The Beaumaris Cemetery 1855 – 1866
Few know of the original local cemetery, Beaumaris Churchyard Cemetery. Sadly you can’t visit the graves of any of the 123 early settlers still interred in this cemetery. In 1954 the Moorabbin Council granted a permit to the Methodist Church to subdivide the land and seven houses were built straight over the top of the graves in a new street given the name of Bickford Court, named after James Bickford Moysey, the first to settle in this area in 1845, later naming his property Beaumaris Park.
This early cemetery disappeared long ago, but if you look closely you will see a small brass plaque marking the site on the pavement in Balcombe Road just past the western corner of Bickford Court. The old cemetery is located under Nos. 1, 2, 3 and 4 Bickford Court and 300, 302 and 304 Balcombe Road. There is a memorial at Pioneer Cemetery dedicated to those buried at Beaumaris Cemetery, stop and read the names next time you visit, you may find an ancestor.
The former Beaumaris Wesleyan Cemetery came into being in 1855 when the first Cheltenham settlers, Stephen and Mary Ann Charman, gifted a parcel of land to what was then the Wesleyan Church. A little wooden building was built on the land and served as the local Wesleyan Church and the first cemetery of the area was established in its churchyard. The new cemetery would be the final resting place for two of the Charman’s own children, Elizabeth Lucy (1855) 10 months and John Arthur (1859) 6 months. This small cemetery operated for only 11 years. The last known burial was the son of Thomas Lay, one of our earliest undertakers - 3 year old Arthur Lay passed away 11 March 1866, interred with his 14 month old brother William (1862)
What caused its closure? The Churchyard cemetery was small and reaching capacity, but the main problem - only those of the Wesleyan faith were permitted to be buried there. Other faiths had to bury their family at Brighton which had also opened in 1855. A short drive for us today, but the journey was long and time consuming by a cart bumping along an unmade road to bury their loved ones, who with no embalming needed to be buried in two days. The growing community needed a cemetery of their own and a committee was formed to petition the State Government for land.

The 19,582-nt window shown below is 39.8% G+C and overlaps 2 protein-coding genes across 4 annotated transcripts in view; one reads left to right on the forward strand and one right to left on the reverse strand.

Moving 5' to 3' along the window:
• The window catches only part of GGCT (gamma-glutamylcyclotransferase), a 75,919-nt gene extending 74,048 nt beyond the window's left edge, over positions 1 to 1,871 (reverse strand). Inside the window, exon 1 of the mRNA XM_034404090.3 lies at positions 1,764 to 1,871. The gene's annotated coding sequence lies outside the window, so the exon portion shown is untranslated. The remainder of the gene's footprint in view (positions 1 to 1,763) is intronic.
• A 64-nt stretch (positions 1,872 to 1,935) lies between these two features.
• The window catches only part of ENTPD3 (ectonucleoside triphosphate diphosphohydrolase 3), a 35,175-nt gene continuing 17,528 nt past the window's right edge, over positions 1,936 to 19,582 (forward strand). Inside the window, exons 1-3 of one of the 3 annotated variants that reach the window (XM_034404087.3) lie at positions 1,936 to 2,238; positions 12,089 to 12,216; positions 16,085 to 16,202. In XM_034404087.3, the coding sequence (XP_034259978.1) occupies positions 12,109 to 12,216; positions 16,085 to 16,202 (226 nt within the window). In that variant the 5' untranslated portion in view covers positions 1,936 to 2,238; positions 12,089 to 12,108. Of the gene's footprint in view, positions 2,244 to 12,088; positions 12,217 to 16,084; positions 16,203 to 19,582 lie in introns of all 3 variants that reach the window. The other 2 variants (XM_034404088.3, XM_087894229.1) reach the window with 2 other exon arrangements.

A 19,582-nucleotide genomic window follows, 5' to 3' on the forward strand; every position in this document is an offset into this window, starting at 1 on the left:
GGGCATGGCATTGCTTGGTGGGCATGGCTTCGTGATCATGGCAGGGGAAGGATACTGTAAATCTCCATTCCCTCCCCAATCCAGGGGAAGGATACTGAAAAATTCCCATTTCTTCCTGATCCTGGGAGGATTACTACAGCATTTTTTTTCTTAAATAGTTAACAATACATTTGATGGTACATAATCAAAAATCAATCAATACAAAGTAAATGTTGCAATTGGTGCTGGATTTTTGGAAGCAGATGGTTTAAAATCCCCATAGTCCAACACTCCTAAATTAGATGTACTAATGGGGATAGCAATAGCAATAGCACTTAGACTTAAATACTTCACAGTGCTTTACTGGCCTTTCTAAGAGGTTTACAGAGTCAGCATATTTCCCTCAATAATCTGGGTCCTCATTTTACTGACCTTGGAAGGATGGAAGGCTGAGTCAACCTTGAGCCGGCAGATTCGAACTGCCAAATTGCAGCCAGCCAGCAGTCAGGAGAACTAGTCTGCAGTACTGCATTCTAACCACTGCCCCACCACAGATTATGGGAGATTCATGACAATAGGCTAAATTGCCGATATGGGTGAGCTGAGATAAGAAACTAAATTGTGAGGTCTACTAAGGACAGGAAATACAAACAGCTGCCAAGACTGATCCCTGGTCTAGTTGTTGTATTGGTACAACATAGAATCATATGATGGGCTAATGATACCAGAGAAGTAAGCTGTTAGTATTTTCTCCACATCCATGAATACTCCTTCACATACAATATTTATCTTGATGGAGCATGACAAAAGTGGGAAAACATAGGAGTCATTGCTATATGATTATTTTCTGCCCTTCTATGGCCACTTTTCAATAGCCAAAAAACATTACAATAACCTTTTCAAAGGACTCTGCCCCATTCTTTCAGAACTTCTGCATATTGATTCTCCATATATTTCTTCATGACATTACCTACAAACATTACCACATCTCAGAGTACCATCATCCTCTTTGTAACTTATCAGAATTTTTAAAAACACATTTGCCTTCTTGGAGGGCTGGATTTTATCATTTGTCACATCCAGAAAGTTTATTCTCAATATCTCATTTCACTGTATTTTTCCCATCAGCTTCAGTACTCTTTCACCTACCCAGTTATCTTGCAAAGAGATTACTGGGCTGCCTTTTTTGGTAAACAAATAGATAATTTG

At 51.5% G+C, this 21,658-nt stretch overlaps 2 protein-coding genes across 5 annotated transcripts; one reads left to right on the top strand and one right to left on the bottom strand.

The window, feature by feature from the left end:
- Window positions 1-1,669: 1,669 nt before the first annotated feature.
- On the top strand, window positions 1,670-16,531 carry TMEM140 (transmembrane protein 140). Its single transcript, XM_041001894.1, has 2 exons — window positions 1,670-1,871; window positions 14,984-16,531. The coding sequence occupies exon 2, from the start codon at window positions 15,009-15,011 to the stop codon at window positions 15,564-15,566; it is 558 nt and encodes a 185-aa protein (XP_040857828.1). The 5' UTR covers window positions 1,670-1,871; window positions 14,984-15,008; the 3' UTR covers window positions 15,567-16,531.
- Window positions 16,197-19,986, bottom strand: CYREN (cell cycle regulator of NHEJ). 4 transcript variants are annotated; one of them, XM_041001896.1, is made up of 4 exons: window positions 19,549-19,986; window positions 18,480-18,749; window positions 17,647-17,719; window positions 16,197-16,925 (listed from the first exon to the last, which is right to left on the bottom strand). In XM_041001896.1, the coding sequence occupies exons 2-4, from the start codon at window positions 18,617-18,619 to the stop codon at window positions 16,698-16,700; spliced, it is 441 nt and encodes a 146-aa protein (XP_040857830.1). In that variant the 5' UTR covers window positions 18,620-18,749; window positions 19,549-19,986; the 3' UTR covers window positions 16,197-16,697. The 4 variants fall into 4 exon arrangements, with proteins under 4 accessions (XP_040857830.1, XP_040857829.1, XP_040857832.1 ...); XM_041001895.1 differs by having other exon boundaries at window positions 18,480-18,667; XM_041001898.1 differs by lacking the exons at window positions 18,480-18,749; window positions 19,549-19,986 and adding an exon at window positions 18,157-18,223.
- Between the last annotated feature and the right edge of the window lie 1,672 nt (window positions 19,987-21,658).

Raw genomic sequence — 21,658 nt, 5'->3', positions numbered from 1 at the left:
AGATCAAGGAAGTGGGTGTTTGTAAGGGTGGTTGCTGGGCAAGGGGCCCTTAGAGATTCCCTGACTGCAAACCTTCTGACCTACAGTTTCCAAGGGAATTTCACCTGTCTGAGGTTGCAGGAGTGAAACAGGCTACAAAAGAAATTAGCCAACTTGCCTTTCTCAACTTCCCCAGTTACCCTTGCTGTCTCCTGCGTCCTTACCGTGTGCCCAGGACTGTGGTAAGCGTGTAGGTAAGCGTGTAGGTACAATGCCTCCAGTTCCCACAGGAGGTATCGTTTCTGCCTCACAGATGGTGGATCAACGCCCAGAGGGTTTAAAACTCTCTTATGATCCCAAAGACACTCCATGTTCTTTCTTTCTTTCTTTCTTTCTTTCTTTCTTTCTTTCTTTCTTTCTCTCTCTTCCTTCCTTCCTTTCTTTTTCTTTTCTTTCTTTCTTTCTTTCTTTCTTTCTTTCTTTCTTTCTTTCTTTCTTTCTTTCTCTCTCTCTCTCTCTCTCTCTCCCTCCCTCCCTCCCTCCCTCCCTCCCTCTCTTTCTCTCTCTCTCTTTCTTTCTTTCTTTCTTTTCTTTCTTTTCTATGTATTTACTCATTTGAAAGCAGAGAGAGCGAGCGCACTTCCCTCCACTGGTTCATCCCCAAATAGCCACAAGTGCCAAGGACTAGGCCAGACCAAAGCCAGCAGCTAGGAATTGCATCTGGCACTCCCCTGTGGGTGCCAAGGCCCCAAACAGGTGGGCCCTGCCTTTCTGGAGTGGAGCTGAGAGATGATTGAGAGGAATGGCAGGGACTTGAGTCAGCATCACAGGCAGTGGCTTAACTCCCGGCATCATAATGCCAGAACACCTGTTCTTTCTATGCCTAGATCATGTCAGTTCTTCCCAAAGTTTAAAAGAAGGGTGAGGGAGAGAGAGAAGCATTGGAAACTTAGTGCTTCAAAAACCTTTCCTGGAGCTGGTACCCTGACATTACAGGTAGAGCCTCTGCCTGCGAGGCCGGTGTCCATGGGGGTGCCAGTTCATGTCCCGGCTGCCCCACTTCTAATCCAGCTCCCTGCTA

What became of the Beaumaris Cemetery? The church building on the site was sold in 1893 and moved to Langwarrin. The land was then used to graze cattle and Perry Bros used the site as winter headquarters for their circus animals. There are internet sites that suggest that one of their elephants was buried on the site, but long term locals will tell you it was buried at the corner of Balcombe and Cromer Roads where the old Ampol service station was later located.
In 1954, with increased population and local land values growing, a surveyor acting on behalf of the Methodist Church Trustees made an application to the Moorabbin Council for a permit to subdivide the land. Everest Le Page, Moorabbin Councillor and Cheltenham resident, argued that it was not appropriate to sub-divide the site as he believed there were still bodies buried there, but by then the names had long been forgotten and no one bothered to check the Victorian death registers which would have revealed the names of those who remained buried at the old Cemetery. Despite Cr Le Page’s objections, approval was given and the seven lots of land were subsequently sold for housing development.
We are indebted to local historian Shirley Joy and her helpers who finally undertook the painstaking research required to reveal the names of those who to this day remain buried at the Beaumaris Churchyard cemetery. Many of the burials were the infants and young children of our early settlers, but there were a number of adults buried there as well. Recently we were asked if anybody had been removed from the Churchyard cemetery. We have been able to trace one, Elizabeth / Sarah Gott originally buried at Beaumaris as in 1861, but exhumed and re-interred at Pioneer in 1871 when husband William passed away.
All the Beaumaris burials are listed on our burial search database available to all members; enter Beaumaris Churchyard as the cemetery you are searching and you can see the full list of names.
These notes are the property of the Friends of Cheltenham and Regional Cemeteries Inc. and are strictly prohibited from being copied, shared, published or used for any purpose without the approval of the Friends of Cheltenham and Regional Cemeteries Inc.